• 1796-1797 - The village of Sandwich was established and was made the county seat through the purchase of land from local Native People - The Huron - by the Honourable Peter Russell, president of the Executive Council. The main street was named Bedford (for Russell's English home), and the parallel secondary streets he named after himself: Peter and Russell. The four corners of Bedford (now Sandwich) and Huron (now Brock) Streets were reserved for the public buildings and the Anglican Church. Lot 8, Bedford Street, east side, was selected as the site for the gaol and court house, as required of each District capital by "An Act for Building a Gaol and Court House in Every District," in 1792. The first Courts of law were held in l'Assomption parish hall, until a wooden storehouse was rafted down from Chatham to serve as the first court building. It was later burned (allegedly by the distraught son of a prisoner).
  • 1798 - A wooden gaol and courthouse was built. It was burned by American troops during the War of 1812. St. John's Church was sacked at the same time.

The Nineteenth Century

  • 1818-1820 - A brick courthouse was built.
  • 1822 - Alexander Mackenzie was born in Scotland.
  • 1842 - Alexander Mackenzie arrived in Canada to find work as a stonemason.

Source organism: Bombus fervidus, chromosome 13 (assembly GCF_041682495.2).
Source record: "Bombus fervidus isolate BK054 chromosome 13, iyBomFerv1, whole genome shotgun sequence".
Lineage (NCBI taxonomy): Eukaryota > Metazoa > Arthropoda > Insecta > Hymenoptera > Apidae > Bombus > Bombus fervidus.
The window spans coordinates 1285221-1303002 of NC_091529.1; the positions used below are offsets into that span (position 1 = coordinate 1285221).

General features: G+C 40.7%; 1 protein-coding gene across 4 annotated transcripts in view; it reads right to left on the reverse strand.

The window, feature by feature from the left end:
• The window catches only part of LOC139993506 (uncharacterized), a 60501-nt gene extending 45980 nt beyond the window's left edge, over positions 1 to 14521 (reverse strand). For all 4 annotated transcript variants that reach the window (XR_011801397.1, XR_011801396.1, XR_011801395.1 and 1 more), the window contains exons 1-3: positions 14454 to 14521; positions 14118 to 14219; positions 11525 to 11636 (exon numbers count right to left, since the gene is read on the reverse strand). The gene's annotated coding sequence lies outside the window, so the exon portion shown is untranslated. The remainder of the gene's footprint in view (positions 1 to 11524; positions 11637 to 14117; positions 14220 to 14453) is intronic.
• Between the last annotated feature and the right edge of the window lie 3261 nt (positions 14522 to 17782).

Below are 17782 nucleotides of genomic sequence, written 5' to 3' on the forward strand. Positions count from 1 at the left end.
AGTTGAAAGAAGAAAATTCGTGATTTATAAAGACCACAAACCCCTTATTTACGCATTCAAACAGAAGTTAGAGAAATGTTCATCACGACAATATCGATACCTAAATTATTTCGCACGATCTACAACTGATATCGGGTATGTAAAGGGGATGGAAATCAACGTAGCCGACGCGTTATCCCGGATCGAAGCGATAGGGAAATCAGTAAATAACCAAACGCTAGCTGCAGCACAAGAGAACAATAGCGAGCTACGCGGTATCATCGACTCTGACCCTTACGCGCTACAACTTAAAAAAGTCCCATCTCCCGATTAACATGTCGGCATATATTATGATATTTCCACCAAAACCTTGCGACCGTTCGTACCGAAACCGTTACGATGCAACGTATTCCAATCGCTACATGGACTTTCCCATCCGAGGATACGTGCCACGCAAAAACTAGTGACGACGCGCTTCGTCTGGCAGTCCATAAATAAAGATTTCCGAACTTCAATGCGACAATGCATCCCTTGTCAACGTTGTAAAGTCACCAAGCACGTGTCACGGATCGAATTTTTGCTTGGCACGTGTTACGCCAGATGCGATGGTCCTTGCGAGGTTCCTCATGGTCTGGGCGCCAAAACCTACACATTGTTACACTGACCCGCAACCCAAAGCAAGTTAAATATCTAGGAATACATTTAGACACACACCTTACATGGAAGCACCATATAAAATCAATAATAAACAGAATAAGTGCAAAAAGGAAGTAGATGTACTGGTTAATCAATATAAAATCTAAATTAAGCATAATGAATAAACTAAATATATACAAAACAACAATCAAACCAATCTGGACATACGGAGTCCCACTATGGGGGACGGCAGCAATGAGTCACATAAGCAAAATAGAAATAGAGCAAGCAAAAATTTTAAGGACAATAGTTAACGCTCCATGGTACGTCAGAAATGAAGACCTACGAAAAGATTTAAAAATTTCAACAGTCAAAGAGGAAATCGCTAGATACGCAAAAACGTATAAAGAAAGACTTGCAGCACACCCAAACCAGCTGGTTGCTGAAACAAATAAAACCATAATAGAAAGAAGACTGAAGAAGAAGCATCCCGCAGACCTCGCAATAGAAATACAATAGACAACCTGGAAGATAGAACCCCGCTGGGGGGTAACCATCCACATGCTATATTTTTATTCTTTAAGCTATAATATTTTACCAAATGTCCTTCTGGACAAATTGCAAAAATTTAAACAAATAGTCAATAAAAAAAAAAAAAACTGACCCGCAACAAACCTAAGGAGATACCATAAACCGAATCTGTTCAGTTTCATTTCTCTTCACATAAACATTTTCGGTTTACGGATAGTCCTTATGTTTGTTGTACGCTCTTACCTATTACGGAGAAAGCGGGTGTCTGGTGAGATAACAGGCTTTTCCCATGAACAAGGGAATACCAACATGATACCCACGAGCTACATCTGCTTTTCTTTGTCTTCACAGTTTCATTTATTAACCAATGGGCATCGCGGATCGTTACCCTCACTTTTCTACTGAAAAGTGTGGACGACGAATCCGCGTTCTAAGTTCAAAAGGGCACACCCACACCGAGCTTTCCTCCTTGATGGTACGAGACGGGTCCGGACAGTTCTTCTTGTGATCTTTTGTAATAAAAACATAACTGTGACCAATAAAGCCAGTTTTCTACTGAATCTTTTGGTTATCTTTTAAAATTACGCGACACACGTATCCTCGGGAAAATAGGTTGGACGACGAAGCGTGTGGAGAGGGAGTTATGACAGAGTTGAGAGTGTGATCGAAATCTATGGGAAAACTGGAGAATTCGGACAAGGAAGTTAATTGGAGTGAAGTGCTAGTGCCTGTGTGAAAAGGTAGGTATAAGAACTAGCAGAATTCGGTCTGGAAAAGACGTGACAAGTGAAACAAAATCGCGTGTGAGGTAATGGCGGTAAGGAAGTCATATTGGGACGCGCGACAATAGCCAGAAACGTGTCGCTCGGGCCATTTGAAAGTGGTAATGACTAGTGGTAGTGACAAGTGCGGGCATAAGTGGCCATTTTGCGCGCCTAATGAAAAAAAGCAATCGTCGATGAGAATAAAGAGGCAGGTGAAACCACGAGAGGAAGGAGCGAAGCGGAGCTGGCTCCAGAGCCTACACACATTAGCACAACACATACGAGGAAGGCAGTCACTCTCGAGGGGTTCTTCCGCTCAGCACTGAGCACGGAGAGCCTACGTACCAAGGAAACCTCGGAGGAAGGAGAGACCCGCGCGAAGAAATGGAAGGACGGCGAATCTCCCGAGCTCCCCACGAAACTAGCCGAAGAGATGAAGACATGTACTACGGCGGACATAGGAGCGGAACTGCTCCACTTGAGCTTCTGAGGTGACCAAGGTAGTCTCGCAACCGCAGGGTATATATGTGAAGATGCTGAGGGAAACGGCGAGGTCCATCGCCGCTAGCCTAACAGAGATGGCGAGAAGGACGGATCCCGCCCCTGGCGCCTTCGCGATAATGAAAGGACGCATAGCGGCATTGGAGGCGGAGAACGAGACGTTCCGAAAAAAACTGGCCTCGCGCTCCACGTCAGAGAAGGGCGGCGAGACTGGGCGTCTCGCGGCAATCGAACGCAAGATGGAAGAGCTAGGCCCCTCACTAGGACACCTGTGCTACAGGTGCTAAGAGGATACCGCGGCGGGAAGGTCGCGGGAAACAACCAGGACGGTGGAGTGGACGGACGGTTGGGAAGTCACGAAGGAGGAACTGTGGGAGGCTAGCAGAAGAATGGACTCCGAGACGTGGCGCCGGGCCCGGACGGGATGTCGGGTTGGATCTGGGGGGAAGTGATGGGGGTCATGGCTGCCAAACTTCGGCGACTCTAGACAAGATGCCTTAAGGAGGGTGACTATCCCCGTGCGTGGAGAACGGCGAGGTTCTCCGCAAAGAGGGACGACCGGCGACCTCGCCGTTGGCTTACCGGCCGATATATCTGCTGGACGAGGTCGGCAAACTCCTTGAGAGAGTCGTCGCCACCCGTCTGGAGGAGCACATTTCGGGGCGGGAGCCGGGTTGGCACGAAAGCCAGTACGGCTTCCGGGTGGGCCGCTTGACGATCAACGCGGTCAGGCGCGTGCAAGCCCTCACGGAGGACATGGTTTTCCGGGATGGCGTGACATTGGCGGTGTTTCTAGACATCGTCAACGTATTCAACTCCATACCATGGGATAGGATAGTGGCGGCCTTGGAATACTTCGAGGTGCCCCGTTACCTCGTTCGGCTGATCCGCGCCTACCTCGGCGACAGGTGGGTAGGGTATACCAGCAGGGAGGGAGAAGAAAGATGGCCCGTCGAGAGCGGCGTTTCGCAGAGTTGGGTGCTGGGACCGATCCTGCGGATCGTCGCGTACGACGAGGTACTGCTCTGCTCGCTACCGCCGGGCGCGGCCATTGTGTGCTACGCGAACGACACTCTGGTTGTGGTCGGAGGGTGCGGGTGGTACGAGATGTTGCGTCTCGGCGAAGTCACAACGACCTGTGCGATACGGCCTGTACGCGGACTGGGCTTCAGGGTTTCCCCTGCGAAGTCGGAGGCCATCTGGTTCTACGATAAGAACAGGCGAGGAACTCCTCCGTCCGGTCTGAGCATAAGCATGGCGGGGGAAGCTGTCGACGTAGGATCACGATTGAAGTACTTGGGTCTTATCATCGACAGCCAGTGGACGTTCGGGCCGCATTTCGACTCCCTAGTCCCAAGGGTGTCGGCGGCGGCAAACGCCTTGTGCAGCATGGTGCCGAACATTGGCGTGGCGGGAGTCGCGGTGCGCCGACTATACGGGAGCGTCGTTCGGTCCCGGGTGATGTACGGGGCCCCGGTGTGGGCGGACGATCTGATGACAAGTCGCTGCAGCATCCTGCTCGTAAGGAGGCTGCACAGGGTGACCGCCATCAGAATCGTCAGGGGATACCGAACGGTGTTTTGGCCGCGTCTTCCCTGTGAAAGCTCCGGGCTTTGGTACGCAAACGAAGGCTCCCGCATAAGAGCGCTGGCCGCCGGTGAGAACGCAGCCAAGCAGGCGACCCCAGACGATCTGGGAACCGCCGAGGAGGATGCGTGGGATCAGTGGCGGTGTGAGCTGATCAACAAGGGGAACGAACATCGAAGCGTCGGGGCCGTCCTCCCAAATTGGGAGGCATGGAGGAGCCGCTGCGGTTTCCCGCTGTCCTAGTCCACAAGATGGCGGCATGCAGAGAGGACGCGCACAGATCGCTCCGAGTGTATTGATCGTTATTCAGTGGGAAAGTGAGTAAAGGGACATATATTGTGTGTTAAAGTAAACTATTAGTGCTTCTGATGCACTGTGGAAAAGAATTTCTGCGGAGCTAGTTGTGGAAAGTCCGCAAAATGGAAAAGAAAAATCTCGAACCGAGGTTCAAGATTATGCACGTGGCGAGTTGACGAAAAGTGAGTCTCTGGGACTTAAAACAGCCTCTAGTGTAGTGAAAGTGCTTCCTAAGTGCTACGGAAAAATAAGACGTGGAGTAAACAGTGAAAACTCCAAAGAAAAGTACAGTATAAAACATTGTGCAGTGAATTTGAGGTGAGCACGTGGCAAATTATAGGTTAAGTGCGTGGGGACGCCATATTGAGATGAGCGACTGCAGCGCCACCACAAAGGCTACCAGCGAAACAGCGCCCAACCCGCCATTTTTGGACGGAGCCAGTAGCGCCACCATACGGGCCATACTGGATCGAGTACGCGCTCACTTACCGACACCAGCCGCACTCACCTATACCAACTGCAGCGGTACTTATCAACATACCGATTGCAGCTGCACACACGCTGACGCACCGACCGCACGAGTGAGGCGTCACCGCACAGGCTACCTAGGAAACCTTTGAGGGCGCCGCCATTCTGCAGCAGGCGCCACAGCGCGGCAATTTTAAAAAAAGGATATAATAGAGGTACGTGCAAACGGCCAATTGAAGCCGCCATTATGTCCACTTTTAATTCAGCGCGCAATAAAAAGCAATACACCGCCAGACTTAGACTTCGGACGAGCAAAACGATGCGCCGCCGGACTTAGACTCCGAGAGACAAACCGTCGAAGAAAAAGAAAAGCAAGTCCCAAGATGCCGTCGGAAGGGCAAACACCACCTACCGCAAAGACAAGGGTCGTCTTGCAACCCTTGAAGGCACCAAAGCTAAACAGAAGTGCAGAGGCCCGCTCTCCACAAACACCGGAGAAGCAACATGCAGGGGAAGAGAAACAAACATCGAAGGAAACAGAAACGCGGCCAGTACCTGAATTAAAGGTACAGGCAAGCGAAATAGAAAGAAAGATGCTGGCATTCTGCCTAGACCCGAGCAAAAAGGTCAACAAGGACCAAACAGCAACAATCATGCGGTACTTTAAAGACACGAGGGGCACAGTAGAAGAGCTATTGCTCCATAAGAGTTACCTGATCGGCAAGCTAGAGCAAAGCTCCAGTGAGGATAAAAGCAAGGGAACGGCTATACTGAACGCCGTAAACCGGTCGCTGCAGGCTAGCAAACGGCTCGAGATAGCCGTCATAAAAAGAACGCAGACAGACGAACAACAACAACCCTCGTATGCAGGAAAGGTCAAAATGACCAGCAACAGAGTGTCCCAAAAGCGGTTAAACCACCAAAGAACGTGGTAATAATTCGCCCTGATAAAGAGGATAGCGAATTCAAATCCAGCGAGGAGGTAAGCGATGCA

• 1850 - The Municipal Act divided the Western District of Upper Canada into the counties of Essex, Kent and Lambton. Upper Canada is now Ontario, and the land further down the St. Lawrence River, known as Lower Canada, is Quebec.
  • 1853 - The brick courthouse was declared "dilapidated," and plans for a fine new building were begun. Albert H. Jordan, an architect from Detroit, was retained. He also designed Fort Street Presbyterian Church (1855) and St. John's Episcopal Church (1861), among others, in Detroit.
  • 1854 - The Great Western Railway line terminated in Windsor, and Sandwich began to decline.
  • 1855 - Mackenzie Builders, Port Sarnia, won the contract to build the courthouse. The firm's principal was Alexander Mackenzie, assisted by his brothers Hope and Robert. The cornerstone was laid on May 24, the Queen's Birthday. The firm built Sarnia's Episcopal Church and the Bank of Upper Canada buildings.